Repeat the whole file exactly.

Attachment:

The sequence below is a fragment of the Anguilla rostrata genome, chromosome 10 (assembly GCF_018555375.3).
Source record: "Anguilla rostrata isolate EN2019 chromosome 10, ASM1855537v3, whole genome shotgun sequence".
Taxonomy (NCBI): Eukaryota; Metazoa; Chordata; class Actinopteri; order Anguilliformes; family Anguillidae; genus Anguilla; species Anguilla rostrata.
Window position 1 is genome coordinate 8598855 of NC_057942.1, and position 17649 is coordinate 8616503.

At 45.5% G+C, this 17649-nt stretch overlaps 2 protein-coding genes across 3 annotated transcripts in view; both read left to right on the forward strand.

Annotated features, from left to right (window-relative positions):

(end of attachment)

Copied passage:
The sequence below is a fragment of the Anguilla rostrata genome, chromosome 10 (assembly GCF_018555375.3).
Source record: "Anguilla rostrata isolate EN2019 chromosome 10, ASM1855537v3, whole genome shotgun sequence".
Taxonomy (NCBI): Eukaryota; Metazoa; Chordata; class Actinopteri; order Anguilliformes; family Anguillidae; genus Anguilla; species Anguilla rostrata.
Window position 1 is genome coordinate 8598855 of NC_057942.1, and position 17649 is coordinate 8616503.

At 45.5% G+C, this 17649-nt stretch overlaps 2 protein-coding genes across 3 annotated transcripts in view; both read left to right on the forward strand.

Annotated features, from left to right (window-relative positions):